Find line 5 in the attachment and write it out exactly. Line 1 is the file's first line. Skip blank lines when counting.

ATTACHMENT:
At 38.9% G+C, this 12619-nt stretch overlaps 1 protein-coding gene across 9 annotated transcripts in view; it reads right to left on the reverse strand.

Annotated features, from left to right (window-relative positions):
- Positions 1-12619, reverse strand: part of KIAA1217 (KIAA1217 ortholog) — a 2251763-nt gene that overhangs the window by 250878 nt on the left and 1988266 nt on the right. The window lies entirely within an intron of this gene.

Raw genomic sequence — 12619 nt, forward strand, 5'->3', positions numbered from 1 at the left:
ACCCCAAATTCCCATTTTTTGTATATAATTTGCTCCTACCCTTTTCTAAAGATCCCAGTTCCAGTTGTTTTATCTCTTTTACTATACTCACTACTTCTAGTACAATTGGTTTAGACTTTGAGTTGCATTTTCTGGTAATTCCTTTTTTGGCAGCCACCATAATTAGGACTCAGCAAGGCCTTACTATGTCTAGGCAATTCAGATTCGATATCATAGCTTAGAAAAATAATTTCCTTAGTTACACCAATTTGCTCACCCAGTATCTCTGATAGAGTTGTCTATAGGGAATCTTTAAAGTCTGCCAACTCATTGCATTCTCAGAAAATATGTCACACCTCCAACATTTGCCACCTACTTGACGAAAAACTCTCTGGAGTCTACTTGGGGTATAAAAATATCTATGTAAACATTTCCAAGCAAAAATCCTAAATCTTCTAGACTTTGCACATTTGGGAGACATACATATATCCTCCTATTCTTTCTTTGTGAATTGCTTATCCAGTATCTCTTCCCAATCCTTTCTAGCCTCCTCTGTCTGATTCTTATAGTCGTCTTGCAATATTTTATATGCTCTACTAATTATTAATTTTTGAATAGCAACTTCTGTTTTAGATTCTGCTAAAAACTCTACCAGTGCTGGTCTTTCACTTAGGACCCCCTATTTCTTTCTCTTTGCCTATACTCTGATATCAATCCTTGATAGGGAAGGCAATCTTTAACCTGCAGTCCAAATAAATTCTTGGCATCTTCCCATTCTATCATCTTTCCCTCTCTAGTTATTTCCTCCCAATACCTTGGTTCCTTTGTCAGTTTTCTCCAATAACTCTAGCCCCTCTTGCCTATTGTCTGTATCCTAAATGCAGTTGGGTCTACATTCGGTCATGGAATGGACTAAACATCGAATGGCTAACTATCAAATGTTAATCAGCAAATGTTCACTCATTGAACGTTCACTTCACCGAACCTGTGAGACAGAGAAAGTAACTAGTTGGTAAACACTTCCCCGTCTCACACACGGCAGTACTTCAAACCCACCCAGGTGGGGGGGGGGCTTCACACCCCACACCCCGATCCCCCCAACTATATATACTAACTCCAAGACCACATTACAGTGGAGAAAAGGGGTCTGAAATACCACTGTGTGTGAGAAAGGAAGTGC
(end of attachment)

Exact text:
ACCCCAAATTCCCATTTTTTGTATATAATTTGCTCCTACCCTTTTCTAAAGATCCCAGTTCCAGTTGTTTTATCTCTTTTACTATACTCACTACTTCTAGTACAATTGGTTTAGACTTTGAGTTGCATTTTCTGGTAATTCCTTTTTTGGCAGCCACCATAATTAGGACTCAGCAAGGCCTTACTATGTCTAGGCAATTCAGATTCGATATCATAGCTTAGAAAAATAATTTCCTTAGTTACACCAATTTGCTCACCCAGTATCTCTGATAGAGTTGTCTATAGGGAATCTTTAAAGTCTGCCAACTCATTGCATTCTCAGAAAATATGTCACACCTCCAACATTTGCCACCTACTTGACGAAAAACTCTCTGGAGTCTACTTGGGGTATAAAAATATCTATGTAAACATTTCCAAGCAAAAATCCTAAATCTTCTAGACTTTGCACATTTGGGAGACATACATATATCCTCCTATTCTTTCTTTGTGAATTGCTTATCCAGTATCTCTTCCCAATCCTTTCTAGCCTCCTCTGTCTGATTCTTATAGTCGTCTTGCAATATTTTATATGCTCTACTAATTATTAATTTTTGAATAGCAACTTCTGTTTTAGATTCTGCTAAAAACTCTACCAGTGCTGGTCTTTCACTTAGGACCCCCTATTTCTTTCTCTTTGCCTATACTCTGATATCAATCCTTGATAGGGAAGGCAATCTTTAACCTGCAGTCCAAATAAATTCTTGGCATCTTCCCATTCTATCATCTTTCCCTCTCTAGTTATTTCCTCCCAATACCTTGGTTCCTTTGTCAGTTTTCTCCAATAACTCTAGCCCCTCTTGCCTATTGTCTGTATCCTAAATGCAGTTGGGTCTACATTCGGTCATGGAATGGACTAAACATCGAATGGCTAACTATCAAATGTTAATCAGCAAATGTTCACTCATTGAACGTTCACTTCACCGAACCTGTGAGACAGAGAAAGTAACTAGTTGGTAAACACTTCCCCGTCTCACACACGGCAGTACTTCAAACCCACCCAGGTGGGGGGGGGGCTTCACACCCCACACCCCGATCCCCCCAACTATATATACTAACTCCAAGACCACATTACAGTGGAGAAAAGGGGTCTGAAATACCACTGTGTGTGAGAAAGGAAGTGC